Construction errors have a way of building off one another. A recent survey from McKinsey reported that an overwhelming majority of large scale construction projects miss deadlines by 40%. The five frequently made errors below do not account for all mistakes, but most of the expense. Consider some ways to avoid them.
1. Incorrect Estimates
While estimating is less glamorous and more behind the scenes than other parts of the construction process, it is one of the most critical. Providing the wrong numbers can directly affect the financial success of a project. If repeated too often, it can break the business. According to QuickBooks, this error is frequent as a third of construction companies are making less than projected. Because estimating impacts business prosperity, project leads need to take the time to ensure that the math adds up before the project begins. Even if the pressure is on, and stakeholders are anxious to start construction, it pays to assess costs. Examine fees for labor, materials, and potential risks and comb through the data to make sure there is room for error. Flawed timelines, equipment failures, or bad weather could all cause project upsets and affect the overall budget. Failing to build in a cushion could set the project on a crash course towards shutdowns or profit cuts from day one.
2. Bad Design
If a construction project is designed poorly, project conflicts and onsite errors are inevitable. When designs are rushed it causes early hiccups and work-order changes that could have been prevented with cross-team communication or optimized processes. Taking advantage of the construction tools available today during preconstruction helps to avoid this. Verifying the site with a laser scanner removes human error from the measurement process and guarantees that drafters have the correct information. Digitizing the plans created from those measurements with Building Information Modeling (BIM) ensures that project stakeholders have a central model they can use to strategize the build. Taking both steps during preconstruction pays off in big dividends and can prevent time-draining project mistakes and conflicts.
3. Ineffective Management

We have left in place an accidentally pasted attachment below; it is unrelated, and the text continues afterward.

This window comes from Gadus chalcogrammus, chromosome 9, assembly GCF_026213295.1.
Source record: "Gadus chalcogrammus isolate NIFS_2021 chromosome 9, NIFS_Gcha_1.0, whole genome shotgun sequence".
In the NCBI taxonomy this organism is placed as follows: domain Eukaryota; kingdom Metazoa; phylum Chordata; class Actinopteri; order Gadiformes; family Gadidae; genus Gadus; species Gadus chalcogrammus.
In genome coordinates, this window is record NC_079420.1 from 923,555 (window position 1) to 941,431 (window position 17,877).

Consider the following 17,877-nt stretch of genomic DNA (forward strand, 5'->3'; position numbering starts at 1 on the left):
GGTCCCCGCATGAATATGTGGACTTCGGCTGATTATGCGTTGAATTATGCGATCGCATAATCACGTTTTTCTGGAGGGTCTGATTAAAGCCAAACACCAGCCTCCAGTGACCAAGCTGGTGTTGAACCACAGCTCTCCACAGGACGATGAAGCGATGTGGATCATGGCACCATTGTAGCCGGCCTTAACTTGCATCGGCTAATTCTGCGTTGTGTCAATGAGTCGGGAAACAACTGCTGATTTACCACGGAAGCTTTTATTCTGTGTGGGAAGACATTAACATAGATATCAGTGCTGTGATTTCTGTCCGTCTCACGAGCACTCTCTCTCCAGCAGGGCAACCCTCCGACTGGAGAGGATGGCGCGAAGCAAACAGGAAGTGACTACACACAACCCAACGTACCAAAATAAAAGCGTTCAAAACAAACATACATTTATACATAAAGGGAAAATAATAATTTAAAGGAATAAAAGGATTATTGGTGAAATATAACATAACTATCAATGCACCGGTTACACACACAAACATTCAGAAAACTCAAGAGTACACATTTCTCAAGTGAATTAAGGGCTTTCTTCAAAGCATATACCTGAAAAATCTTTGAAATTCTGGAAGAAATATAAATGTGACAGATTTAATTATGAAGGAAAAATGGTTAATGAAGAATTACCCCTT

Construction projects require a large amount of organization and operational oversite. With the complexity and coordination required it is unsurprising that in a study by PwC, only 2.5% of the 10,640 projects surveyed finished in the estimated timeline. Having a dedicated team of coordination specialists would help to prevent this common scenario. With a central unit to facilitate communication and collaboration between trades and across the project teams, there is accountability to keep the big picture in mind. This provides much-needed insight and can give a third-party perspective that is sometimes necessary when resolving conflicts.
4. Labor Challenges
The skilled labor gap has been a topic of discussion for some time in construction. Many still feel the recruitment challenges caused by the Great Recession that lost 1.5 million skilled workers. Finding qualified skilled tradesmen to fill the gap continues to be difficult. For some, it is harder than ever. Using emergent technologies to assist with menial or repetitive jobs helps ease labor challenges by empowering skilled labor to perform the jobs they specialize in and allowing for less qualified workers to enter the field. As construction technology continues to advance, it will help to train and resolve this challenge felt by many.
5. Hiring the Wrong Team
In construction, price is typically the determining factor for obtaining new business. When choosing a provider of services, it is crucial to not just look at the cost, but also the company’s reputation, area of expertise, level of experience, and applied technologies. Choosing a provider that looks like more upfront but has advanced operational capabilities could reduce the overall project costs.
While significant strides have been made over the past decade, rework still ads up to as much as $4.2 billion in the U.S. alone. Correcting these common errors with technologies and additional process can ultimately boosts the project’s bottom line. As construction continues to be elevated by connectivity and new capabilities, there will be real financial benefits to working smarter not harder.
Lori Moes is co-founder and CFO of DJM CAD & Coordination, a BIM coordination firm in Schwenksville, PA. Lori got her start in construction early, estimating for her father's HVAC company. As she continued to work in the industry, she added project and financial management to her skills. As a female executive in a male-dominated industry, Lori is passionate about creating equal opportunities for women.